CHAPTER 1 – Employers’ Duties
Section 1: Jobholders
This section defines “jobholder” for the purpose of the employer duty as a worker who ordinarily works in Northern Ireland, is aged between 16 and 75 and who earns qualifying earnings (as defined in section 13). This section also provides that where a jobholder has more than one employer, the employer duty provisions apply separately in relation to each employment.
Section 2: Continuity of scheme membership
This section prevents an employer in any way facilitating the end of a jobholder’s active membership of a qualifying scheme or causing a scheme to cease to be a qualifying scheme (by action or omission) without putting the member into another qualifying scheme (within a time period to be prescribed by the Department). This means that employers have an ongoing duty to ensure that jobholders always have access to a qualifying scheme. This duty does not apply if the jobholder ends membership of their own accord and the duty only applies so long as the jobholder is employed by the employer.
Section 3: Automatic enrolment
Section 3 introduces the employer obligation to automatically enrol jobholders aged between 22 and state pension age into a scheme that fulfils the criteria for an “automatic enrolment scheme” (see section 17). Automatic enrolment must take place when the individual first meets the relevant criteria (i.e. is a jobholder, is over 22 and is paid qualifying earnings) in that employment. This is known as the “automatic enrolment date” (subsection (7)).
The section contains a power which allows the Department to set out in regulations the steps the employer must take to arrange for the jobholder to be automatically enrolled (subsection (2)).
This obligation does not apply if, within a prescribed period, the jobholder has been an active member of a qualifying scheme in that employment, but chose to end membership (subsection (4)). This is to prevent jobholders being automatically enrolled into a scheme soon after they decided to leave.
The employer may be required, as part of the regulated automatic enrolment process, to provide prescribed information to any person, in particular the trustees or managers of an occupational pension scheme or the provider of a personal pension scheme (subsection (5)). This will enable the provision of information about a jobholder to the scheme to enable their enrolment.
There is a power which enables the Department to make regulations to deem an agreement to exist between the jobholder and the provider for the purposes of subsection (2) where the employer fulfils their employer duty obligation by automatically enrolling the jobholder into a personal pension scheme that meets prescribed conditions (subsection (6)).
Section 4: Postponement of automatic enrolment
Section 3 establishes that the effective date of automatic enrolment must be the first day on which the jobholder becomes eligible. Section 4, however, provides for the possibility of delaying initial automatic enrolment in circumstances prescribed in regulations. The period of permitted deferral will be established in regulations.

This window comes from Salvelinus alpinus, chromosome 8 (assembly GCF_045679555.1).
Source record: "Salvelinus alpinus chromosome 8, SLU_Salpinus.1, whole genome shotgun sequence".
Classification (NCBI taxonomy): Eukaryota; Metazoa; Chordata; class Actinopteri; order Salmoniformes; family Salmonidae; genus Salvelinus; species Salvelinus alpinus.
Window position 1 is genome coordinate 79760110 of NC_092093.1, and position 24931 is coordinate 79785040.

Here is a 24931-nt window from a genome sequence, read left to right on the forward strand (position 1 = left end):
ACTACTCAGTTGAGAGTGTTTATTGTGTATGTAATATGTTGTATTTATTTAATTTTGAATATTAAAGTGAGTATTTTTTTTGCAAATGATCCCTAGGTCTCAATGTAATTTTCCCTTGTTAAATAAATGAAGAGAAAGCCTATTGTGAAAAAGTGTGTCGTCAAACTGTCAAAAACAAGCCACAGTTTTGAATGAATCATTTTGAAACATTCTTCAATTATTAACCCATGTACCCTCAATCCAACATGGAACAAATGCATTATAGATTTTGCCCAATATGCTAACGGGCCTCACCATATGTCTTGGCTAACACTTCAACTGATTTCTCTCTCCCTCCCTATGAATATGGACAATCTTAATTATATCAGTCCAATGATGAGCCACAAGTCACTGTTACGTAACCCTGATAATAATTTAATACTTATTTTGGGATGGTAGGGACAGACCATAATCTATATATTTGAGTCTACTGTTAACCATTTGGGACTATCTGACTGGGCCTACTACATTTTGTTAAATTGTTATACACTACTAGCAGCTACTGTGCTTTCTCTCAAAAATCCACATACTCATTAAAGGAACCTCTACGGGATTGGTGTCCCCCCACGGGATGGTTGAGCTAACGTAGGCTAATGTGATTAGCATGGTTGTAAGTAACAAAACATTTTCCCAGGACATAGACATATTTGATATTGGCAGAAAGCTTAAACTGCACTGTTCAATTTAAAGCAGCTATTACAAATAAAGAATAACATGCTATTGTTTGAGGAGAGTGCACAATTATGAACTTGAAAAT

Employers that are permitted to delay automatic enrolment may be required to ensure that members remain in such a scheme for a prescribed period of time, unless the jobholder leaves that employment or chooses to leave the scheme. This will enable the member to make up pension savings foregone during the initial delay period.
Section 4 will operate as part of the ongoing duty and not just during the implementation period.
Section 5: Automatic re-enrolment
This section sets out the duty on employers to periodically automatically “re-enrol” into an automatic enrolment scheme jobholders who are aged at least 22 and under pensionable age who are not already members of a qualifying scheme.
As with automatic enrolment, this obligation does not apply if the jobholder chose to end membership, in that employment, within a prescribed period before the re-enrolment date (subsection (4)). This is to prevent re-enrolment soon after the jobholder has chosen to leave the scheme.
There is a power which enables the Department to make regulations to deem an agreement to exist between the jobholder and the provider for the purposes of subsection (2) where the employer fulfils their employer duty obligation by automatically enrolling the jobholder into a personal pension scheme that meets prescribed conditions (subsection (7)).
Section 6: Timing of automatic re-enrolment
Section 6 provides that regulations will determine that re-enrolment will not occur more frequently than once every three years for either the jobholder or the employer. It then sets out exceptions whereby regulations may be made to enable re-enrolment to take place more frequently than once in a three year period.
Section 7: Jobholder’s right to opt in
There may be jobholders who are not participating in workplace saving because they opted out or cancelled their active membership, or do not qualify for automatic enrolment because they are aged between 16 and 22 or between pensionable age and age 75.